If you are considering starting a business, you’re almost certainly going to face the decision of choosing what kind of business to form. Two of the most common options that new business owners are faced with are LLCs (Limited Liability Companies) and Corporations. To assist you with this decision below we’ve outlined one of these options, corporations.
What is a corporation?
A corporation is a legal entity that is separate from its owners (shareholders), directors, and officers. This means that the corporation can enter into contracts, own property, and take legal action in its own name. Shareholders own the corporation by holding shares of stock, but in general they are not personally liable for the corporation’s debts or legal obligations.
Benefits of incorporating
Entrepreneurs may choose to incorporate their businesses for several reasons, including:
- Limited liability: As we mentioned earlier, shareholders are not personally liable for the corporation’s debts or legal obligations. This means that if the corporation is sued or goes bankrupt, the shareholders’ personal assets (like their homes or cars) are generally protected.
- Credibility: Incorporating can make a business appear more legitimate and professional, which can be important when dealing with customers, suppliers, and investors.
- Tax advantages: Depending on the specific circumstances, corporations may be able to take advantage of certain tax deductions and credits that are not available to sole proprietors or partnerships.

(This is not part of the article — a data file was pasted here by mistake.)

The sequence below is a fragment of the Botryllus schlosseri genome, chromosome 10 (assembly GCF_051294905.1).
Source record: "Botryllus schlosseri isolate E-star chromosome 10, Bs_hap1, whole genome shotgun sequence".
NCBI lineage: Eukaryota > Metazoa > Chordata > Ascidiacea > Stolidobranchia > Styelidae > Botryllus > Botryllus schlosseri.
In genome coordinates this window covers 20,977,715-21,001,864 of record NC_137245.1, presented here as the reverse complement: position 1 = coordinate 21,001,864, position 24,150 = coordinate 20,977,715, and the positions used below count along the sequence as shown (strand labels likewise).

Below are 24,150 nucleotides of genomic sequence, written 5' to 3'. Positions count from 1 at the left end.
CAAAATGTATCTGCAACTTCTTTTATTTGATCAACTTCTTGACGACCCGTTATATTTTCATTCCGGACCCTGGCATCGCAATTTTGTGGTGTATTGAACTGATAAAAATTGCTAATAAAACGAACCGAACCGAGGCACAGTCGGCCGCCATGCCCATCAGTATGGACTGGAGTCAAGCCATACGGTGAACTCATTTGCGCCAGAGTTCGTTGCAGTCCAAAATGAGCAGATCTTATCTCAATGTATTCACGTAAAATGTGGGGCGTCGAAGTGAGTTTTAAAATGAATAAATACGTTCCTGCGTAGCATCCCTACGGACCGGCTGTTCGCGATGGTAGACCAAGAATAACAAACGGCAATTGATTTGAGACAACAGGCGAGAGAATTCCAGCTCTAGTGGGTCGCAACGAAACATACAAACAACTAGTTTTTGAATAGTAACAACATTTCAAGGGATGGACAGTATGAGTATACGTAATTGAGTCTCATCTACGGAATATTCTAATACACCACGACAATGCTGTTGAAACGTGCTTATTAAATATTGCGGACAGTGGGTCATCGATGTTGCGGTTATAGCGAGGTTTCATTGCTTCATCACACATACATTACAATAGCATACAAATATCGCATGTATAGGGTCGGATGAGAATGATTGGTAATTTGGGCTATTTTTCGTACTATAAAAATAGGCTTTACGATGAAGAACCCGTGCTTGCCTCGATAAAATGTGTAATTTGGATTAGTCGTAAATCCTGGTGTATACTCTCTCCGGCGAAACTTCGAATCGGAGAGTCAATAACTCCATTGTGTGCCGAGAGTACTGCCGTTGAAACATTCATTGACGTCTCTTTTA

- Easier access to capital: Corporations can issue stock to raise money, which can be an attractive option for businesses that need to raise a lot of capital quickly.
Steps to incorporate
Now that we’ve covered the benefits of incorporating, let’s take a closer look at the steps involved in the process. Keep in mind that the specific requirements may vary depending on your state or country, so be sure to check local requirements before getting started.
- Choose a name: Your corporation will need a unique name that is not already in use by another business in your state. You can check the availability of your desired name by searching your state’s business name database.
- File articles of incorporation: This is the legal document that establishes your corporation as a separate legal entity. You will need to include information such as your corporation’s name, address, purpose, and the names of its directors and officers. You will also need to pay a filing fee, which varies by state.
- Draft bylaws: Bylaws are the rules that govern how your corporation will operate. They typically cover topics such as how directors and officers are elected, how meetings are conducted, and how stock is issued.
- Hold an organizational meeting: This is where you will adopt your bylaws, elect directors and officers, and issue stock.
- Obtain necessary licenses and permits: Depending on your industry and location, you may need to obtain certain licenses or permits before you can begin operating your corporation.
- Obtain an Employer Identification Number (EIN): This is a unique nine-digit number assigned by the IRS that identifies your corporation for tax purposes. You can apply for an EIN online for free.
- Register for state and local taxes: Depending on your state and city, you may need to register for various taxes, such as sales tax or payroll tax.